Judy "one note" Shelton again graces the opinion page of the WSJ with an ode to the long defunct Bretton Woods system. Here is one freaky passage out of many:
"At the bottom of the world financial crisis is international monetary disorder. Ever since the post-World War II Bretton Woods system -- anchored by a gold-convertible dollar -- ended in August 1971, the cause of free trade has been compromised by sovereign monetary-policy indulgence."
Wow, people. Where to begin to parse this mess? Sentence #1 is completely false. At the bottom of the world financial crisis is a housing bubble and inadequate allowance for risk. Sentence #2 is misleading at best. Trade has exploded since 1971. Of course she could be arguing that it would have grown even faster, but that case is not being made. Further, internal politics in poor countries and rich country lobbies have compromised "the cause of free trade" by several orders of magnitude more than have any monetary shenanigans.
People, the Bretton Woods system never really worked. In the late 40s and early 50s there were massive devaluations undertaken without IMF permission. Throughout the 50s the US allowed Europe to discriminate against US goods. Full currency convertibility for trade didn't occur until the mid 60s, so the system as designed really started then, lasted well less than a decade, and was pretty much perpetually in crisis.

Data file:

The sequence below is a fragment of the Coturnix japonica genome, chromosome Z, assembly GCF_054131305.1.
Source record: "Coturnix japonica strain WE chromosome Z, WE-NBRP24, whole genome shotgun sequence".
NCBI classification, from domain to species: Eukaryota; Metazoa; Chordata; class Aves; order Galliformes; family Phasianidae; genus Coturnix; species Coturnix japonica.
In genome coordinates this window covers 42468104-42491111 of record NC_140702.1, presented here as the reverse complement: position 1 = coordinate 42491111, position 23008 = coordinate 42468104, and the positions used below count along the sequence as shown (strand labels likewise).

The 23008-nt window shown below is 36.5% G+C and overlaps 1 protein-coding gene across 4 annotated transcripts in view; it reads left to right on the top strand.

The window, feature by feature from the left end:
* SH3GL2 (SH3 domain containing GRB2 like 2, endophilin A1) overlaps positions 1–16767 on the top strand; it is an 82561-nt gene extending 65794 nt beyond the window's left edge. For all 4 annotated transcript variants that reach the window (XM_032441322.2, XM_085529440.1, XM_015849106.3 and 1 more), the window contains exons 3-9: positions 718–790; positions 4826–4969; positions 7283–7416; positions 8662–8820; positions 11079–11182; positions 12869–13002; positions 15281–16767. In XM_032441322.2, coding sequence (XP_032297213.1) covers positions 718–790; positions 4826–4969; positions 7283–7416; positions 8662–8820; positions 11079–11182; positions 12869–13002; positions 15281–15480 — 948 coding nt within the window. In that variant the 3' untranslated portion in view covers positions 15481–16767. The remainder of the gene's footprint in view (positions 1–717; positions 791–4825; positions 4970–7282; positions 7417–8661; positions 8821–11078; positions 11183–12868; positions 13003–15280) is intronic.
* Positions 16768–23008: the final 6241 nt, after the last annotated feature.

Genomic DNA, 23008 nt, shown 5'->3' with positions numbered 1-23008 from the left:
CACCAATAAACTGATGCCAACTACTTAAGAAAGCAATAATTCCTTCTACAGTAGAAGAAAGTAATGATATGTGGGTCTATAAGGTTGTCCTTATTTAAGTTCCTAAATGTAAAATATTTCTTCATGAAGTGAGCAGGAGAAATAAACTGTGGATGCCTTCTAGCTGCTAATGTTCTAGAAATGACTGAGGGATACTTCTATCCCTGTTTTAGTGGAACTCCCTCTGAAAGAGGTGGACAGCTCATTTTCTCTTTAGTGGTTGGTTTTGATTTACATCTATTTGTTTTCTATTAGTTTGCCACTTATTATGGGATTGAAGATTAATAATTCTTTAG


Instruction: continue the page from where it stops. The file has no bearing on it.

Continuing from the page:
A world wide system of fixed exchange rates just won't work in a world of free capital flows, unless domestic government forsake all internal considerations and dedicate their monetary policies 100% to the peg. We have seen that no modern societies, whether democratic or autocratic are will to do this.
So Judy, repeat after me: (1) floating exchange rates have almost nothing to do with the current financial crisis. (2) The Bretton Woods system never worked as designed for any reasonable period of time. (3) Advocating a return to a pseudo gold standard is equivalent to howling at the moon given the political realities of our modern world.
People, a great book on all this stuff is Barry Eichengreen's "Globalizing Capital". Easily readable by non-economists and incredible informative and well written.